The music industry is about to lobby Congress hard on copyright reform

Nobody screams 'authority on intellectual property' like the dude from Maroon 5.

 

Kevin Collier

Tech

Published Feb 9, 2015   Updated May 29, 2021, 2:17 pm CDT

Top artists from the Grammys will now lobby for stronger copyright laws.

Called the Creators Alliance, the new initiative will give a platform to human brands who periodically release lab-crafted songs, like Adam Levine and Steven Tyler, to tell you how they think the country should reform how the U.S. thinks of intellectual property.

The Alliance was officially announced by Neil Portnow, president of the National Academy of Recording Arts and Sciences, onstage at the awards Sunday night. The group’s policy positions are vague so far, though according to USA Today, it includes at least one noble aim: rectifying the fact that artists hardly see any of the revenue from when their songs stream on Spotify.

Other goals of the Alliance include tweaking licensing and licensing fees for television and film, and radio and satellite radio, as well as working out new stipulations for digital distribution.

The Alliance’s new website is down at the time of publication, and multiple Grammy representatives didn’t respond to the Daily Dot’s request for comment. But the Creators Alliance’s announcement makes specific reference to wanting to influence policy in Washington, as the U.S. Copyright Office is in the process of reviewing the country’s copyright standards.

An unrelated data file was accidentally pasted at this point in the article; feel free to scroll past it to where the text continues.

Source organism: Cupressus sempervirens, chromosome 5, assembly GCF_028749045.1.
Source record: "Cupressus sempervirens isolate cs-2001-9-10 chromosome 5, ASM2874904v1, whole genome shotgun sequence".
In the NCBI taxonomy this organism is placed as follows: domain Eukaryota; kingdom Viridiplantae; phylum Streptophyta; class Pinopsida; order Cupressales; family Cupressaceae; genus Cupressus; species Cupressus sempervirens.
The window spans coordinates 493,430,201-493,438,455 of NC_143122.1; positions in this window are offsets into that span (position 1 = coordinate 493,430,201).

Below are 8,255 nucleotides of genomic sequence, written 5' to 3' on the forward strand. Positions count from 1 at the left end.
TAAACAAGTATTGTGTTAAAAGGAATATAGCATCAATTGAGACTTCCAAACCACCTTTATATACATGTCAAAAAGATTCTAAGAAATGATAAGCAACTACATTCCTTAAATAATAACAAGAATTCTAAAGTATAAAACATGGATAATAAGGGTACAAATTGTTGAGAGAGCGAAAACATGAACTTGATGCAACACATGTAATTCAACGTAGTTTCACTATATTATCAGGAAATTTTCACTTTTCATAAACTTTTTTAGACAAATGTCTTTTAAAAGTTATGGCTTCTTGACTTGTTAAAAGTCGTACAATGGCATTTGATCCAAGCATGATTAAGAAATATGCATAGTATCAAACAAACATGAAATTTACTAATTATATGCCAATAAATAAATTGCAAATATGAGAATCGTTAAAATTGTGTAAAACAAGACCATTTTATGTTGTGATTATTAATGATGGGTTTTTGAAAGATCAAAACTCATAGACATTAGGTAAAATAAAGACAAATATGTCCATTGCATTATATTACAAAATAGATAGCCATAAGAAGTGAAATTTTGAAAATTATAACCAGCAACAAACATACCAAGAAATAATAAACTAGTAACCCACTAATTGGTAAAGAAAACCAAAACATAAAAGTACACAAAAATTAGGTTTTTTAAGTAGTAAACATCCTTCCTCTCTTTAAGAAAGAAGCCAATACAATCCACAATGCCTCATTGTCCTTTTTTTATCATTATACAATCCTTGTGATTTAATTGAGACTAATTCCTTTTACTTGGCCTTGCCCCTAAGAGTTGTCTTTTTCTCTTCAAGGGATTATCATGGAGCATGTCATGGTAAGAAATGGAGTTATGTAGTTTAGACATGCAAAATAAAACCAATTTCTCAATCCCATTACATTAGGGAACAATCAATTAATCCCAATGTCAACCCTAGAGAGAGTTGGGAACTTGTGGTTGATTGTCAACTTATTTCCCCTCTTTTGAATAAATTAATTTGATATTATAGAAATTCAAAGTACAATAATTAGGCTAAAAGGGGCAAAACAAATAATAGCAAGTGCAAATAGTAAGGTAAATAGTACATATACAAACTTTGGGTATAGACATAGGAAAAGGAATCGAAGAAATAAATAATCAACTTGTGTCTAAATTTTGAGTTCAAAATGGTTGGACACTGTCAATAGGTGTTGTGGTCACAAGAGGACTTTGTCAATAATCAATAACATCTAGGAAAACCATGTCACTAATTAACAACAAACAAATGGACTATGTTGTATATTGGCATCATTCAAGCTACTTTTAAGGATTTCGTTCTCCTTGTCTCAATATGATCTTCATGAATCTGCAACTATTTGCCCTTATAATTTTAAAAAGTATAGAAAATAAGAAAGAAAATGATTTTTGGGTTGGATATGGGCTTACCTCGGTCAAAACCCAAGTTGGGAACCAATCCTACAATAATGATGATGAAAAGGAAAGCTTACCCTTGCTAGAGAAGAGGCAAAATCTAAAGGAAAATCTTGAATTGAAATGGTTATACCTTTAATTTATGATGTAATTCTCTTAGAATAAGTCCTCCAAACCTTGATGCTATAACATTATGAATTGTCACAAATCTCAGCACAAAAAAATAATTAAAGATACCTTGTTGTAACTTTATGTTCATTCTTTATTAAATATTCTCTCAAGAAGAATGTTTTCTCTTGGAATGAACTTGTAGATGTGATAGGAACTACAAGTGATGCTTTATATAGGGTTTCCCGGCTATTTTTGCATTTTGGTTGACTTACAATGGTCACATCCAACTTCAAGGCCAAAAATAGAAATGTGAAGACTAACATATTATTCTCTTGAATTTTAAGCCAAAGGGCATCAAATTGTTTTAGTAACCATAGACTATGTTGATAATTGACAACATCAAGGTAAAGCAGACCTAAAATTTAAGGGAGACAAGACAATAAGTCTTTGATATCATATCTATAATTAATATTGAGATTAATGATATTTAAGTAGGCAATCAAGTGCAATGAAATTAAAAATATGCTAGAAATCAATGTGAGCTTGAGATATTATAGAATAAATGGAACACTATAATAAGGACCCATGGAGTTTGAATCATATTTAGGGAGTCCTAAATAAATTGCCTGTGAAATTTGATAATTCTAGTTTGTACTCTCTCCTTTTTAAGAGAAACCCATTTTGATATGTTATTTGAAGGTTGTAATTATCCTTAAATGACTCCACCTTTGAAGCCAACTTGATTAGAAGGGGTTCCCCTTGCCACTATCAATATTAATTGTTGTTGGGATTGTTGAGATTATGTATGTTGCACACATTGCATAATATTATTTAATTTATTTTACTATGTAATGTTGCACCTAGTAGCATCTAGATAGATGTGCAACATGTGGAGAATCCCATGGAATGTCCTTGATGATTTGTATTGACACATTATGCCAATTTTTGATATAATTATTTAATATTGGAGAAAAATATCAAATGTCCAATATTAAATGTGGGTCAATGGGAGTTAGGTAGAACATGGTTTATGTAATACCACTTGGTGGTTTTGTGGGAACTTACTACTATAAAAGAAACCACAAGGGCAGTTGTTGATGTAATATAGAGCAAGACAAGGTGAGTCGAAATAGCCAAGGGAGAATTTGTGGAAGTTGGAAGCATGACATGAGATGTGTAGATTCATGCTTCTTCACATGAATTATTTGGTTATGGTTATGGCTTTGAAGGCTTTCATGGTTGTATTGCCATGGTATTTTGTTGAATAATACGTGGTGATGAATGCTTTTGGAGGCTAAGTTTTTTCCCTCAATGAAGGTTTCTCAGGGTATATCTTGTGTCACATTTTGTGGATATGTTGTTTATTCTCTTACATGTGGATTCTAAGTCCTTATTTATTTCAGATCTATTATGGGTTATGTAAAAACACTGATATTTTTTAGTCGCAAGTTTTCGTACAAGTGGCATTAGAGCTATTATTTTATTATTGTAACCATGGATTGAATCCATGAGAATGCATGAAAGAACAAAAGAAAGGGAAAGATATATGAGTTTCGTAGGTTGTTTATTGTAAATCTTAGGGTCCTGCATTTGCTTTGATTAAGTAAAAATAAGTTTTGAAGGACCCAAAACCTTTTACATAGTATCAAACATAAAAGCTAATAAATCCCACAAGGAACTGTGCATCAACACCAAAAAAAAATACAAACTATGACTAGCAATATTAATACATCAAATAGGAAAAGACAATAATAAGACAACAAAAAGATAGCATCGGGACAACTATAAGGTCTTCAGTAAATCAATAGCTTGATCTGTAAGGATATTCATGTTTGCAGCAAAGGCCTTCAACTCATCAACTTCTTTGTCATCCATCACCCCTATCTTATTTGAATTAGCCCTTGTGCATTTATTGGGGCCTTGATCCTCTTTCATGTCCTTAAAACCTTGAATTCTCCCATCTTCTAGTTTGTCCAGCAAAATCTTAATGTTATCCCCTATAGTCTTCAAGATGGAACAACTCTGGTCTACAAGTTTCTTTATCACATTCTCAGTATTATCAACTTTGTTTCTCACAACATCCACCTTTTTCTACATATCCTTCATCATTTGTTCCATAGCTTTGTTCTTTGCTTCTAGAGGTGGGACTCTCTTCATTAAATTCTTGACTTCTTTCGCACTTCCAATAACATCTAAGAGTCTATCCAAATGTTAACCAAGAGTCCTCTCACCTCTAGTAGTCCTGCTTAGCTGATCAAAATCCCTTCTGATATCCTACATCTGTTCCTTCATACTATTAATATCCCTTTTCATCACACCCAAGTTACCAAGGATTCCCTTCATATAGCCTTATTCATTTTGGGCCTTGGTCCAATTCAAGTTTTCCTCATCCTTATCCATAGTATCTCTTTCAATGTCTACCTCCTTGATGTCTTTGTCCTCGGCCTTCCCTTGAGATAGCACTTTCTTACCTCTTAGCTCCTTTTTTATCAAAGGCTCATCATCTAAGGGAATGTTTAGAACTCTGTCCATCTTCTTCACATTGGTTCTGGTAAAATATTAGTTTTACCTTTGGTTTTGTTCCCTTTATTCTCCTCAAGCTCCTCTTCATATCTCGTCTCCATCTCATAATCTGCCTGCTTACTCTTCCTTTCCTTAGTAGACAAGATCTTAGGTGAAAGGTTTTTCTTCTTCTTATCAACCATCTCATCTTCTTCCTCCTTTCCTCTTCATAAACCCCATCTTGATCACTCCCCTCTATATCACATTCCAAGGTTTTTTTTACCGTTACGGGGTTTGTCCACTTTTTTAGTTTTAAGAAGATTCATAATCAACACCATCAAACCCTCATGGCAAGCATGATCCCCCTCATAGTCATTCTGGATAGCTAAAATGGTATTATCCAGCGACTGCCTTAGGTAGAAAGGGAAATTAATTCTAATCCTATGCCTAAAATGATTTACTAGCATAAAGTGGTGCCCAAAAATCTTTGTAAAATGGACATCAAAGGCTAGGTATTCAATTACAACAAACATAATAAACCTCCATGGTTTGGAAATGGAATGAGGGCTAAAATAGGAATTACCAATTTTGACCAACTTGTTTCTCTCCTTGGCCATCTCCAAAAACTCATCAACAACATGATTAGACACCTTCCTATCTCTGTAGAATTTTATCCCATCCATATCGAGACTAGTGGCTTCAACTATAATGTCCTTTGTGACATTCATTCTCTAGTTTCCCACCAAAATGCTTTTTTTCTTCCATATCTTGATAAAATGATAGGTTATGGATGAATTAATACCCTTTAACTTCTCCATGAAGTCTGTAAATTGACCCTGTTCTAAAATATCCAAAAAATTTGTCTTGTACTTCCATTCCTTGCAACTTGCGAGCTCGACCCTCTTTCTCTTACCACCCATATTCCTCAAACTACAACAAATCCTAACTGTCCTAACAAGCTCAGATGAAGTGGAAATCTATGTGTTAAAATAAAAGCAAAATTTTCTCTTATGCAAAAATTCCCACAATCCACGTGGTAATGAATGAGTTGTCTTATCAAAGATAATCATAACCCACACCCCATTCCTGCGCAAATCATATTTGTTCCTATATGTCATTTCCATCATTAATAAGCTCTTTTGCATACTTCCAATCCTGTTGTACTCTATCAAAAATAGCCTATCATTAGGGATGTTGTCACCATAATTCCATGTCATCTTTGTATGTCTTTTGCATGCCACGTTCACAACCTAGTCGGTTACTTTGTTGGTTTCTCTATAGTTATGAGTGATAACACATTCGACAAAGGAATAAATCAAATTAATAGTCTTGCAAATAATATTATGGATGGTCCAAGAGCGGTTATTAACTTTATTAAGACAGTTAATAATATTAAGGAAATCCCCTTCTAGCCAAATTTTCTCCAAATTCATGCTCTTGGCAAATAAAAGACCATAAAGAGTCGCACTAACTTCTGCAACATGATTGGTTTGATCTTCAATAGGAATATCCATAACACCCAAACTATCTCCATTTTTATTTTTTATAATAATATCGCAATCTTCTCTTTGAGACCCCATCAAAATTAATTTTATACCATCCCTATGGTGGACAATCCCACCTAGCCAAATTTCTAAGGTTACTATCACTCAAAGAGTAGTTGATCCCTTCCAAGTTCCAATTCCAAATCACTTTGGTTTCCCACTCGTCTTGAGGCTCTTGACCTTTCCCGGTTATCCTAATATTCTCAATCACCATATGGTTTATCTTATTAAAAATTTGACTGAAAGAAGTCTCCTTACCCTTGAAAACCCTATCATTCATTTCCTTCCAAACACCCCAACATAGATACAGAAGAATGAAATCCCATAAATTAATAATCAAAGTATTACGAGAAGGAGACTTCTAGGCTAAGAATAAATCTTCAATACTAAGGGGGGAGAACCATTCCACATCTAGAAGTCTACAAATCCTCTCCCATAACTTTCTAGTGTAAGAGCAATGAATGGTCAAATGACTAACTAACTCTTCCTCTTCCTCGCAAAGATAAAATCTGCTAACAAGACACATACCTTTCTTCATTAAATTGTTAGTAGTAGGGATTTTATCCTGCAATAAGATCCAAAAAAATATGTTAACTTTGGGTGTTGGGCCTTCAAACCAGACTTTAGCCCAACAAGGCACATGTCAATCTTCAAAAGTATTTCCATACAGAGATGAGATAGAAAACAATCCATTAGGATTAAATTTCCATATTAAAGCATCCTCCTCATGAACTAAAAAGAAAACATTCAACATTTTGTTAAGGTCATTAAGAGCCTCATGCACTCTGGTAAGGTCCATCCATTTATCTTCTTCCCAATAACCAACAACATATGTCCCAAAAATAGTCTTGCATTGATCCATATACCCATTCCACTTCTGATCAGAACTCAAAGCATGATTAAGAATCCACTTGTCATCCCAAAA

The Grammy’s online announcement of the Alliance even quoted Tan White Ryan Tedder specifically referencing a desire to lobby Congress: “With all the changes in how we listen to music and the review of copyright laws which are set by Congress—music creators and fans must speak out NOW.”

Traditionally, the recording industry pushes for extreme punishments for anyone who violates its intellectual property online. Its major lobbying arm in the U.S., the Recording Industry Association of America (RIAA), for instance, has sued individuals for hundreds of thousands of dollars for pirating a handful of songs, openly declaring a strategy of making an example out of a few people. And it’s behind similarly harsh legislative efforts, as, for example, a major lobbying force behind the infamous Stop Online Piracy Act (SOPA).

This stands in contrast to the film industry, whose counterpart to the RIAA, the Motion Picture Association of America (MPAA), is losing favor in the film industry, according to a recent New York Times profile. That’s in large part, industry insiders said, to its rabid anti-piracy goals, seen by both academic studies and Internet activists as counterproductive.

Remix by Max Fleishman. Original Image via wikimedia (CC BY-SA 3.0)

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*First Published: Feb 9, 2015, 3:01 pm CST